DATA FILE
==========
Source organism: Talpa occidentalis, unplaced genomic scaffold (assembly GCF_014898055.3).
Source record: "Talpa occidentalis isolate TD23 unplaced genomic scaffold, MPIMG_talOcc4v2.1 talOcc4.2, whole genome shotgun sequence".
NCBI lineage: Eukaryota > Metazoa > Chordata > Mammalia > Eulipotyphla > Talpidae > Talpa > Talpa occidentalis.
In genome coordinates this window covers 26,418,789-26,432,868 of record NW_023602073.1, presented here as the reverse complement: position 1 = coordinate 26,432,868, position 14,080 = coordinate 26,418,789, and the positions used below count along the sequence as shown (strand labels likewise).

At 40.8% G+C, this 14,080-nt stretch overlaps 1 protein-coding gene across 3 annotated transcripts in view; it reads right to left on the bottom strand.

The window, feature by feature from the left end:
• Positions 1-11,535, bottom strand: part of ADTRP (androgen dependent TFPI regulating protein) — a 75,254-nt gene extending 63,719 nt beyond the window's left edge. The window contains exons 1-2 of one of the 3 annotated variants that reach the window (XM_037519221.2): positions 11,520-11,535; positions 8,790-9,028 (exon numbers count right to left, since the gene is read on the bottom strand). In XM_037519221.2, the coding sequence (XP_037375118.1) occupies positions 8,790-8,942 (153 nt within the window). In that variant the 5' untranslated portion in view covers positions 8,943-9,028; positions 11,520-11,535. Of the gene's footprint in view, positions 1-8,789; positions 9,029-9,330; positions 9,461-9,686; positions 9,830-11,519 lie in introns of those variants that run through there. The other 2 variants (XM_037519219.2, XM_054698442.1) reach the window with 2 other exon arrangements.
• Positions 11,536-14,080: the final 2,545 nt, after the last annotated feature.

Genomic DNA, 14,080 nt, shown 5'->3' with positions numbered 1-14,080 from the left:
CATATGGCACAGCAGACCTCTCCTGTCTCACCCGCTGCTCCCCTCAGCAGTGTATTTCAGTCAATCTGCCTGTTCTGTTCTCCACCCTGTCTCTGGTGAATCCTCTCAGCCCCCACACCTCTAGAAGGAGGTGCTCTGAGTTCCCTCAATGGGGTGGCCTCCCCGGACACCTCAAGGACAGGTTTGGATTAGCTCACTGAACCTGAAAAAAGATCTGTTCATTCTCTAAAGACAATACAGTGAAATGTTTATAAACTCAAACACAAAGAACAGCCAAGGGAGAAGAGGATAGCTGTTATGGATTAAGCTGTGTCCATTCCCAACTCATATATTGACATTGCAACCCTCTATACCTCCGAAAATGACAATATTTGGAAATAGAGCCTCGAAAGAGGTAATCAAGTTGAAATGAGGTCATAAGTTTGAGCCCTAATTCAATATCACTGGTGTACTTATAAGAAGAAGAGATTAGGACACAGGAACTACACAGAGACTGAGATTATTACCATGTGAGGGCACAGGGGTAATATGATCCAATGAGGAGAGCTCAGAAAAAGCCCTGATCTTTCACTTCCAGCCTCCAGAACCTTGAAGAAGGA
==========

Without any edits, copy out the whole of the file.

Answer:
Source organism: Talpa occidentalis, unplaced genomic scaffold (assembly GCF_014898055.3).
Source record: "Talpa occidentalis isolate TD23 unplaced genomic scaffold, MPIMG_talOcc4v2.1 talOcc4.2, whole genome shotgun sequence".
NCBI lineage: Eukaryota > Metazoa > Chordata > Mammalia > Eulipotyphla > Talpidae > Talpa > Talpa occidentalis.
In genome coordinates this window covers 26,418,789-26,432,868 of record NW_023602073.1, presented here as the reverse complement: position 1 = coordinate 26,432,868, position 14,080 = coordinate 26,418,789, and the positions used below count along the sequence as shown (strand labels likewise).

At 40.8% G+C, this 14,080-nt stretch overlaps 1 protein-coding gene across 3 annotated transcripts in view; it reads right to left on the bottom strand.

The window, feature by feature from the left end:
• Positions 1-11,535, bottom strand: part of ADTRP (androgen dependent TFPI regulating protein) — a 75,254-nt gene extending 63,719 nt beyond the window's left edge. The window contains exons 1-2 of one of the 3 annotated variants that reach the window (XM_037519221.2): positions 11,520-11,535; positions 8,790-9,028 (exon numbers count right to left, since the gene is read on the bottom strand). In XM_037519221.2, the coding sequence (XP_037375118.1) occupies positions 8,790-8,942 (153 nt within the window). In that variant the 5' untranslated portion in view covers positions 8,943-9,028; positions 11,520-11,535. Of the gene's footprint in view, positions 1-8,789; positions 9,029-9,330; positions 9,461-9,686; positions 9,830-11,519 lie in introns of those variants that run through there. The other 2 variants (XM_037519219.2, XM_054698442.1) reach the window with 2 other exon arrangements.
• Positions 11,536-14,080: the final 2,545 nt, after the last annotated feature.

Genomic DNA, 14,080 nt, shown 5'->3' with positions numbered 1-14,080 from the left:
CATATGGCACAGCAGACCTCTCCTGTCTCACCCGCTGCTCCCCTCAGCAGTGTATTTCAGTCAATCTGCCTGTTCTGTTCTCCACCCTGTCTCTGGTGAATCCTCTCAGCCCCCACACCTCTAGAAGGAGGTGCTCTGAGTTCCCTCAATGGGGTGGCCTCCCCGGACACCTCAAGGACAGGTTTGGATTAGCTCACTGAACCTGAAAAAAGATCTGTTCATTCTCTAAAGACAATACAGTGAAATGTTTATAAACTCAAACACAAAGAACAGCCAAGGGAGAAGAGGATAGCTGTTATGGATTAAGCTGTGTCCATTCCCAACTCATATATTGACATTGCAACCCTCTATACCTCCGAAAATGACAATATTTGGAAATAGAGCCTCGAAAGAGGTAATCAAGTTGAAATGAGGTCATAAGTTTGAGCCCTAATTCAATATCACTGGTGTACTTATAAGAAGAAGAGATTAGGACACAGGAACTACACAGAGACTGAGATTATTACCATGTGAGGGCACAGGGGTAATATGATCCAATGAGGAGAGCTCAGAAAAAGCCCTGATCTTTCACTTCCAGCCTCCAGAACCTTGAAGAAGGA